Unfortunately, Delegate Bell’s bill, HB 207, is a kind of a doubling down on dumb, not only supporting a ridiculously anti-scientific view of evolution and climate change, but demanding that public schools teach fiction beside non-fiction with equal weight. HB 207 would direct the Virginia State Board of Education and local school boards to “assist teachers to find effective ways to present scientific controversies in science class.” Sounds innocuous on its surface, but once you read the bill, you begin to understand that it essentially creates a “right” for teachers to teach kids to be skeptical of “scientific theories” — even when overwhelming scientific consensus exists. Fox News comes to the school yard.
According to a report by the National Center for Science Education, the bill forbids “any public elementary or secondary school teacher from helping students understand, analyze, critique, and review in an objective manner the scientific strengths and scientific weaknesses of existing scientific theories covered in science class.”
The language of HB 207 is so broad that just about any controversial topic involving science would fall under its restrictions.
Dickie is not acting alone, unfortunately. The bill is part of a national trend of legislative proposals, led by creationist organizations like the Discovery Institute and climate-change deniers such as the Heartland Institute. Together these organizations have pushed schools nationally to adopt curricula that has encouraged educators to include in their lectures the “non-scientific problems” creationists and intelligent-design proponents claim to have identified in the theory of evolution. A federal court held in 2005 that teaching intelligent-design in public schools is unconstitutional.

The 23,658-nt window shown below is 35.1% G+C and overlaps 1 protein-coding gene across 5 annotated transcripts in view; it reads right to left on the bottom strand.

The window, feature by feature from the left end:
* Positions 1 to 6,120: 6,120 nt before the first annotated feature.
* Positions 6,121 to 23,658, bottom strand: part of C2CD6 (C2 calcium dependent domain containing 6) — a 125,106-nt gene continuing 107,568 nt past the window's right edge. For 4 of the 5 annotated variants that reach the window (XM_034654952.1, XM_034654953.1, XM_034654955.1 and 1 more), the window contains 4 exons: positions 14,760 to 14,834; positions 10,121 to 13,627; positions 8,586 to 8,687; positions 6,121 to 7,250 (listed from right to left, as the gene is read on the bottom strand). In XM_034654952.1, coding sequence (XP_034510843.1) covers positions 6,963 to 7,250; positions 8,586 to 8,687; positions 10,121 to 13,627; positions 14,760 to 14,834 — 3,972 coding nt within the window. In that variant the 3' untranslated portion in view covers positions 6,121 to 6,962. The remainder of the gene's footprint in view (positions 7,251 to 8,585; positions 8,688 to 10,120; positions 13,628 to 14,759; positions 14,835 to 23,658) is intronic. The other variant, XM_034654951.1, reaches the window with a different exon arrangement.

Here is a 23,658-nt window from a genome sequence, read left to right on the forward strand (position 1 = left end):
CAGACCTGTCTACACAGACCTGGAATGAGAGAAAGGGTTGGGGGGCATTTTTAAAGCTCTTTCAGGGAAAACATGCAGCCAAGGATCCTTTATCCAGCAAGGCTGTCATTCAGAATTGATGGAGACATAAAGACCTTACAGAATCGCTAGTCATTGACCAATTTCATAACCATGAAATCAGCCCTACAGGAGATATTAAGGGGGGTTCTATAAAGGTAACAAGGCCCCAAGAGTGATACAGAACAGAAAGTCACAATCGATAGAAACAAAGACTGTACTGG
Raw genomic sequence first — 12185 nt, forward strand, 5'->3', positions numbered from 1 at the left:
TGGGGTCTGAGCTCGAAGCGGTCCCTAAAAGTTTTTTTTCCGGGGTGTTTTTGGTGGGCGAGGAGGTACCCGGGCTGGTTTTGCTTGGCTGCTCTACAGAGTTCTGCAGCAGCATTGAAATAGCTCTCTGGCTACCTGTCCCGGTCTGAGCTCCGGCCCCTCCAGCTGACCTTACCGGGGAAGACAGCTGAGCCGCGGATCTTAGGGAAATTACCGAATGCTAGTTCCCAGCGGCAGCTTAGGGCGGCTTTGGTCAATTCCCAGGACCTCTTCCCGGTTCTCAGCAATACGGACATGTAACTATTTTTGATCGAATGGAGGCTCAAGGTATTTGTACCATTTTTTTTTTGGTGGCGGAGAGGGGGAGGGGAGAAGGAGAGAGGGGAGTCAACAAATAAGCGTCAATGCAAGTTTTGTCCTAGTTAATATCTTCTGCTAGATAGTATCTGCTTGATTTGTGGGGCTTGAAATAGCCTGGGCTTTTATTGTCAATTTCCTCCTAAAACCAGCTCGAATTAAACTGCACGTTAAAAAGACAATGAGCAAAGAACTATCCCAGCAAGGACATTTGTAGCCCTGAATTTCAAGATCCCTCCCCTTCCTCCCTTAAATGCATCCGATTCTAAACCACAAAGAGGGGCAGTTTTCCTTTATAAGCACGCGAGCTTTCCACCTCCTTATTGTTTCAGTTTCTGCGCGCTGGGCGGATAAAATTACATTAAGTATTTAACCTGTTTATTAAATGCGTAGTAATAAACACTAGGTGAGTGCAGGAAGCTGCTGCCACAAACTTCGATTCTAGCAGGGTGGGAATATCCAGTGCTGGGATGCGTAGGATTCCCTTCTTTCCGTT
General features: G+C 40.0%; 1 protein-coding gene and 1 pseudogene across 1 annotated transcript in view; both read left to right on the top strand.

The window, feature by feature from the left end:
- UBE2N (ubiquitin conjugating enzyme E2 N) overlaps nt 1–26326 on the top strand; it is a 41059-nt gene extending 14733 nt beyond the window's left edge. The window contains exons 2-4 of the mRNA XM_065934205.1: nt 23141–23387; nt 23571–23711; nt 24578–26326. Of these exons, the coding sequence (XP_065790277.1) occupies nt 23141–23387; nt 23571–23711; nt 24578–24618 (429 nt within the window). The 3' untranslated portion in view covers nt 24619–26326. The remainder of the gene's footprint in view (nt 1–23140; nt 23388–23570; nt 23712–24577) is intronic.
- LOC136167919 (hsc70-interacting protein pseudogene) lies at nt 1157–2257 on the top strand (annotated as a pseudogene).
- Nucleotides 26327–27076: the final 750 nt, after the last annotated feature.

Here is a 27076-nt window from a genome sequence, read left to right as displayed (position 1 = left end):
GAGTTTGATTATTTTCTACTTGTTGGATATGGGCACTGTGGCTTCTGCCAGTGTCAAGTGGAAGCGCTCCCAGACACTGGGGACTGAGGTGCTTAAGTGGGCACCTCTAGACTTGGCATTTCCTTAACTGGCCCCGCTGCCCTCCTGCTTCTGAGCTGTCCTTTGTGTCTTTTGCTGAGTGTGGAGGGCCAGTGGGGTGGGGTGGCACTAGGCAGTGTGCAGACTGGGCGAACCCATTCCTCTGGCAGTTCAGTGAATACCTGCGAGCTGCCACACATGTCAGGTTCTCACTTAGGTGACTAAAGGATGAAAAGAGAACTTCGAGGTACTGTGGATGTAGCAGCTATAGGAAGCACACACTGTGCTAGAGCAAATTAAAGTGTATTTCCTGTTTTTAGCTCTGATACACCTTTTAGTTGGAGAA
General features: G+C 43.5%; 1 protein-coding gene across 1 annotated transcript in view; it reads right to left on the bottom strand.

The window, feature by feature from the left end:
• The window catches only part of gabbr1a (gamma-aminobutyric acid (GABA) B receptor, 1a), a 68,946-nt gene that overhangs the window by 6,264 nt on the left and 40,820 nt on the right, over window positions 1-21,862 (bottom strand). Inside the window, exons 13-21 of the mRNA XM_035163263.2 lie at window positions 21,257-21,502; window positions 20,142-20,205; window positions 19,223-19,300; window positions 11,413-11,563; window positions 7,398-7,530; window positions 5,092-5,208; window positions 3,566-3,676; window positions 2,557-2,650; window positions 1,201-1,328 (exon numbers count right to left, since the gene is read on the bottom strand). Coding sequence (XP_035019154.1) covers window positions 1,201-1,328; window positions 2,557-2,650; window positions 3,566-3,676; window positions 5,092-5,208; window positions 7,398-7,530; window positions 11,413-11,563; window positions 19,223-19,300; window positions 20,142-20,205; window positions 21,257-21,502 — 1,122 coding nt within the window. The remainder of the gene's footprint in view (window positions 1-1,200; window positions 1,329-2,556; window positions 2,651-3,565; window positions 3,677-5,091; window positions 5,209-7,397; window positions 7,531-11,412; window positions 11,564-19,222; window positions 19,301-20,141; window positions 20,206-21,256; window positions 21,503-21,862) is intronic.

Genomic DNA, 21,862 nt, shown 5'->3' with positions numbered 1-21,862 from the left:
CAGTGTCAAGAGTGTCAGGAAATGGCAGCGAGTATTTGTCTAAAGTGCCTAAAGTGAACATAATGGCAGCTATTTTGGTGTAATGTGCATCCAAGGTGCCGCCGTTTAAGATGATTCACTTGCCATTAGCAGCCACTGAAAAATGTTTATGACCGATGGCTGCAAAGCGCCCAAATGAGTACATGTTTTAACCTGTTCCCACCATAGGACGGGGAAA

Mencken of course would love this turn of events — in a deeply cynical fashion, of course. Besides arguing about the relative merits of evolution, Bell’s House bill would also demand equal time for climate change deniers. There’s rich irony in this — for whether Bell and educators acknowledge it or not, scientists have identified climate change as a major threat to the Hampton Roads area in southeast Virginia. The National Journal reported last February that, “the economic impact of these [climate change] forces will be profound; some estimates run as high as $25 billion.”
In 2012, Bell’s colleague, Del. Chris Stolle (R) called “sea level rise” a “left-wing term” and excised any mention of it from a state report on coastal flooding…Yes, please. Kill the messenger. That’s always an effective solution. Not only shall we deny science, we shall deny the reporting of science, the teaching of science. We shall mandate ignorance for our region and our time.
H.L. Mencken would feel right at home.
Note: HB 207 was effectively killed in the Courts of Justice Committee on February 12, 2014